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Rossignol Sender 94 Ti
Buy Now — $699.95
NEARLY A DECADE AGO, ROSSIGNOL RELEASED THE SOUL 7—an all-mountain ski that helped popularize the freeriding movement. The Sender line, the brand’s updated collection based on the Soul program was previously
offered in just two models—the 104 Ti and 106 Ti. But it grows by one this season with the introduction of the piste-focused Rossignol Sender 94 Ti.
Surveying the market, Rossignol knew it needed a mid-90s underfoot ski that did way more than just carve—something with the energy to be able to ski just about anything, anywhere.
“I ski Deer Valley regularly and my everyday ski used to be the 106 Ti. This past winter I skied the 94 Ti [more often]; it was just easier underfoot,” Rossignol Alpine Category Manager Jake Stevens said. “I could put it up on-edge easier, it was more playful and I could have an easier time in general. It rips, but if I want to dip into the trees or go steal a line in one of the bowls up high, it can do that too.”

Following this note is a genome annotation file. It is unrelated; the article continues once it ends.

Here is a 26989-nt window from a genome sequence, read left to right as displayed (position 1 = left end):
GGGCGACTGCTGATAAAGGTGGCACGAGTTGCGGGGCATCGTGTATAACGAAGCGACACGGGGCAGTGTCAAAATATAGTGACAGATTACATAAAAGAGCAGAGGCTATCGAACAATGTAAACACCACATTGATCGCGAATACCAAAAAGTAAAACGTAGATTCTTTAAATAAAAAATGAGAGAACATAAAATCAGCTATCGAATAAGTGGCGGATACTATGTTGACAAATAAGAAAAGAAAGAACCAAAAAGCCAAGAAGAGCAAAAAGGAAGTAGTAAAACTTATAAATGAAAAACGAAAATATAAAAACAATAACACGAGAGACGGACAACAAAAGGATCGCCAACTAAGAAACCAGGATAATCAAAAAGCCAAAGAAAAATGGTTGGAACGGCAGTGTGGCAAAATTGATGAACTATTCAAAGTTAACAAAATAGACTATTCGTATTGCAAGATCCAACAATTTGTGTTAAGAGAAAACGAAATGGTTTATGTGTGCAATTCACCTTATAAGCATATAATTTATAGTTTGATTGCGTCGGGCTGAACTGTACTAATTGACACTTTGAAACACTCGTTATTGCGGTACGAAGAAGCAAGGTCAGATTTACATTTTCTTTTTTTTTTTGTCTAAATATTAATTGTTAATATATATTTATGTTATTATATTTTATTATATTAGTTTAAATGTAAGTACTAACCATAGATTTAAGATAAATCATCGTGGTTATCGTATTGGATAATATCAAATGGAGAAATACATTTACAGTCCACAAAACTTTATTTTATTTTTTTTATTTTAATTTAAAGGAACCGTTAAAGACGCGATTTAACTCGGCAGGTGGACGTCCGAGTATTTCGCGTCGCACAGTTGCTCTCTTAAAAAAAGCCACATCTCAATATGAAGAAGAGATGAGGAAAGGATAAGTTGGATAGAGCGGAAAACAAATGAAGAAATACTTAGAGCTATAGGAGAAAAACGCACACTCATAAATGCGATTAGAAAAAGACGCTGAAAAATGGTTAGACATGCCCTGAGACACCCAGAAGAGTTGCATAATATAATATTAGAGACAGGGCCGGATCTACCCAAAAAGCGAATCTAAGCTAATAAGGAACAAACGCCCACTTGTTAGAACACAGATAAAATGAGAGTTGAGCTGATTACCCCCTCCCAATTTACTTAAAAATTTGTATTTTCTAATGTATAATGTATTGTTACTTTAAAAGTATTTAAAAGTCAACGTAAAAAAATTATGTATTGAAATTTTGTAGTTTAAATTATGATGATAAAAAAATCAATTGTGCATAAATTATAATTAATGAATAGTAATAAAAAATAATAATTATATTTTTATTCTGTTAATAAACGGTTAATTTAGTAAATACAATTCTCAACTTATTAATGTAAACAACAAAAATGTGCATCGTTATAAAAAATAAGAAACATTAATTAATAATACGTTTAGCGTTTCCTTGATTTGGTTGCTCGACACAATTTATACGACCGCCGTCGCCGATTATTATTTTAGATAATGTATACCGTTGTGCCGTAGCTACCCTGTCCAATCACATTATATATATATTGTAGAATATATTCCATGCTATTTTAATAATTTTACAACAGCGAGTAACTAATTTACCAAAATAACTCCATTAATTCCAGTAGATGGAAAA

The Rossignol Sender 94 Ti features a paulownia wood core for weight savings and their proprietary Damp Tech in the tip and the tail to ensure a smooth feeling that inspires confidence in variable conditions.
Rossignol re-examined its popular Air Tip technology in the 94 Ti by reducing the size by 50 percent and integrating the wood core further into the shovel, adding a more balanced, grounded feel underfoot. While Air Tip has always provided lightness and maneuverability, by integrating the wood core further up the ski, it enables a quicker connection to the snow that carries throughout the turn.
Born out of Rossignol’s race department, a Titanal beam underfoot allows for unique and versatile flex patterns. While tip-to-tail or edge-to- edge Titanal laminate can make a ski very strong and grippy, limiting the metal to underfoot provides more forgiveness.
“The Titanal beam allows the ski to flex in three different ways,” Stevens explained. “It has the normal camber flex, the normal twisting flex but it also allows the ski to flex underfoot. When you put it on-edge, rather than it just being completely solid and wanting to have pure grip, it allows the sidewall to move a little bit more.”
The outcome is a well-balanced ski that can arc with the best of them but is also playful and maneuverable through bumps and mini-golf style terrain. An expert can really push this ski, but can also enjoy the forgiveness it offers when your dogs start barking.
“When I’ve put friends on this ski, they’ve all had a blast—whether they’re a big-mountain/freeride pro athlete, a former racer or just a weekend warrior,” Stevens said. “With less powder these days, I think everyone can benefit from a narrower ski that’s easier on your knees, uses less energy and allows you to be a bit more playful.”